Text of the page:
CHLOROPHYLL Overview Information
Chlorophyll is a green pigment found in plants. Plants use chlorophyll and light to make food. People use chlorophyll as medicine. Common sources of chlorophyll used for medicine include alfalfa (Medicago sativa) and silkworm droppings.
Chlorophyll is used for bad breath and reducing colostomy odor. A colostomy is a surgical opening made in the abdomen that allows intestinal waste to be collected in a bag. Chlorophyll is also used for constipation, “detoxification,” and wound healing.
Healthcare providers use chlorophyll intravenously for treating a pancreas problem called chronic relapsing pancreatitis.
How does it work?
There isn't enough information available to know how chlorophyll might work.
Possibly Effective for:
- Pancreatitis. Giving chlorophyll intravenously seems to help reduce pain and other symptoms in people with chronic relapsing pancreatitis.
Possibly Ineffective for:
- Reducing colostomy odor.
CHLOROPHYLL Side Effects & Safety
Chlorophyll seems to be safe for most people when taken by mouth. It should not be used by injection (intravenously) without the supervision of a trained medical professional.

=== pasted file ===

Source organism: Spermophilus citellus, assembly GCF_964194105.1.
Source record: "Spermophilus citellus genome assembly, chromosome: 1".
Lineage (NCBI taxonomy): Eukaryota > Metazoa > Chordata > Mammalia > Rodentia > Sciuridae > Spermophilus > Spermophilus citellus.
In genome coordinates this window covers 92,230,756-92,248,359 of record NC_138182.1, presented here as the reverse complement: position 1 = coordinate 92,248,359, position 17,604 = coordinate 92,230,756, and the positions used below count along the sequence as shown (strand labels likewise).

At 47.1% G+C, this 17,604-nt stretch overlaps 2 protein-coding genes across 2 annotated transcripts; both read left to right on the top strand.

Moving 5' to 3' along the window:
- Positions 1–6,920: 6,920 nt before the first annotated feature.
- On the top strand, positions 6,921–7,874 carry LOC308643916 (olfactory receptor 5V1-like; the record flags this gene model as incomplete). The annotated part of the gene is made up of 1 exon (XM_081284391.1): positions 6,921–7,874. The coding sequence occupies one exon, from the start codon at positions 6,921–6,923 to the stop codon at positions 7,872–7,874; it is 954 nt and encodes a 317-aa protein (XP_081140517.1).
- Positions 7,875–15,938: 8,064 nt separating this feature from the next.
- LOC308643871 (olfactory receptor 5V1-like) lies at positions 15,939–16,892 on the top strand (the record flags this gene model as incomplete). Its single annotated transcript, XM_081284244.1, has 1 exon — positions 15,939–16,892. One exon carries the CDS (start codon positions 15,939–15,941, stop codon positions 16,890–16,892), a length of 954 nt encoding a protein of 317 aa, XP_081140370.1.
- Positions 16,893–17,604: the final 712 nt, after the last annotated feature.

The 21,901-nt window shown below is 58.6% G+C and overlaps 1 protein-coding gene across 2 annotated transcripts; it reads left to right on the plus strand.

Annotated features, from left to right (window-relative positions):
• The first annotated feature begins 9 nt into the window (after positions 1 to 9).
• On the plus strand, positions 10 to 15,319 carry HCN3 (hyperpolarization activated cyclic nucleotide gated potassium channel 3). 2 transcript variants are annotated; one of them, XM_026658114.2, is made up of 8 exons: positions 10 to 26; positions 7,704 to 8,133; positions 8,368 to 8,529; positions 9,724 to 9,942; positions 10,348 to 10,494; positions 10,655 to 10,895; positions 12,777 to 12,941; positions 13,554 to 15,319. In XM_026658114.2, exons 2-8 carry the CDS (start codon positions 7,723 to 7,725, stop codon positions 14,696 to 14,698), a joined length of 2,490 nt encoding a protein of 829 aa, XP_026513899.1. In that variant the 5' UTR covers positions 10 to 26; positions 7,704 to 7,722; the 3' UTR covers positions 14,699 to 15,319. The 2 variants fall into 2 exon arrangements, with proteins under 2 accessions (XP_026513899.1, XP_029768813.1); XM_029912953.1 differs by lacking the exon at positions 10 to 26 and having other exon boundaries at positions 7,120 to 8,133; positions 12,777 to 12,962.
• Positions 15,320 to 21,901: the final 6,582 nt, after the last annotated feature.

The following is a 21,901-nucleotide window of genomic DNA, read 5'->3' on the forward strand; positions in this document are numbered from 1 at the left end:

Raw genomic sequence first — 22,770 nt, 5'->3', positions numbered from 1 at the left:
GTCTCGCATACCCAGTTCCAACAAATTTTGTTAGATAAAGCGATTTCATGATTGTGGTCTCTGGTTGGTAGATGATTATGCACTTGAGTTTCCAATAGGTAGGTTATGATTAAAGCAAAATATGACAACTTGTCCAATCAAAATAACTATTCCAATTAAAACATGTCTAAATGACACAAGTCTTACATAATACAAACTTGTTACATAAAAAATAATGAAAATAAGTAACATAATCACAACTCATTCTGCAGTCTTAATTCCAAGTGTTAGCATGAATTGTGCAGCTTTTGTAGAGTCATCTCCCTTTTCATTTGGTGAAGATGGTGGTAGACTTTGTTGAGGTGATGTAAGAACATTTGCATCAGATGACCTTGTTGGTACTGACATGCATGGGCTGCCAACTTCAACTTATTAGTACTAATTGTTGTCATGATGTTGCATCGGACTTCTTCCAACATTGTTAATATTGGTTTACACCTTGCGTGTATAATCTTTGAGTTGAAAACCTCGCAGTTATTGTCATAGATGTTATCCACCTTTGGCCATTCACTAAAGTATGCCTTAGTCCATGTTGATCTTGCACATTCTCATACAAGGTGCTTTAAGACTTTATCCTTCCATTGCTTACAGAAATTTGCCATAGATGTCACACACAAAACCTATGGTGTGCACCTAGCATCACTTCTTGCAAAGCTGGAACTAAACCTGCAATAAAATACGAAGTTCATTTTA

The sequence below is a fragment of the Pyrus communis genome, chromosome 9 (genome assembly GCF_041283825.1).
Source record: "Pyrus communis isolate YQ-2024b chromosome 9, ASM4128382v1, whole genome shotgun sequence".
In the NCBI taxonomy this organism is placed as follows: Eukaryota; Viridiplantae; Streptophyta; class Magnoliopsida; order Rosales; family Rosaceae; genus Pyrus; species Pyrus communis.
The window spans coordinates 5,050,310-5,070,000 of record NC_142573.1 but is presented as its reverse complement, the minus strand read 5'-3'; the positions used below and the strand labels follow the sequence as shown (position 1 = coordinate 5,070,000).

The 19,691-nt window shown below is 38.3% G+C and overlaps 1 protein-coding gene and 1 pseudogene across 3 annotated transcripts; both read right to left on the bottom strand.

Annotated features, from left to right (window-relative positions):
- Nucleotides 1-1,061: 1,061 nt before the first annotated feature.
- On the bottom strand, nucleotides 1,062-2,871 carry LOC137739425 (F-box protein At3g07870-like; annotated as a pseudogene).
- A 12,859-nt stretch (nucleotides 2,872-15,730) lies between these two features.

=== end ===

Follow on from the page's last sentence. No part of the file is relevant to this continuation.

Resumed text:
Chlorophyll can cause skin to become extra-sensitive to the sun. Wear sunblock outside, especially if you are light-skinned.
Special Precautions & Warnings:Pregnancy and breast-feeding: Not enough is known about the use of chlorophyll during pregnancy and breast-feeding. Stay on the safe side and avoid use.
Moderate Interaction Be cautious with this combination
- Medications that increase sensitivity to sunlight (Photosensitizing drugs) interacts with CHLOROPHYLL
Some medications can increase sensitivity to sunlight. Chlorophyll might also increase your sensitivity to sunlight. Taking chlorophyll along with medication that increase sensitivity to sunlight could increase the chances of sunburn, blistering or rashes on areas of skin exposed to sunlight. Be sure to wear sunblock and protective clothing when spending time in the sun.
Some drugs that cause photosensitivity include amitriptyline (Elavil), Ciprofloxacin (Cipro), norfloxacin (Noroxin), lomefloxacin (Maxaquin), ofloxacin (Floxin), levofloxacin (Levaquin), sparfloxacin (Zagam), gatifloxacin (Tequin), moxifloxacin (Avelox), trimethoprim/sulfamethoxazole (Septra), tetracycline, methoxsalen (8-methoxypsoralen, 8-MOP, Oxsoralen), and Trioxsalen (Trisoralen).
The following doses have been studied in scientific research:
- Healthcare providers give chlorophyll intravenously (by IV) for pain and swelling (inflammation) of the pancreas (pancreatitis).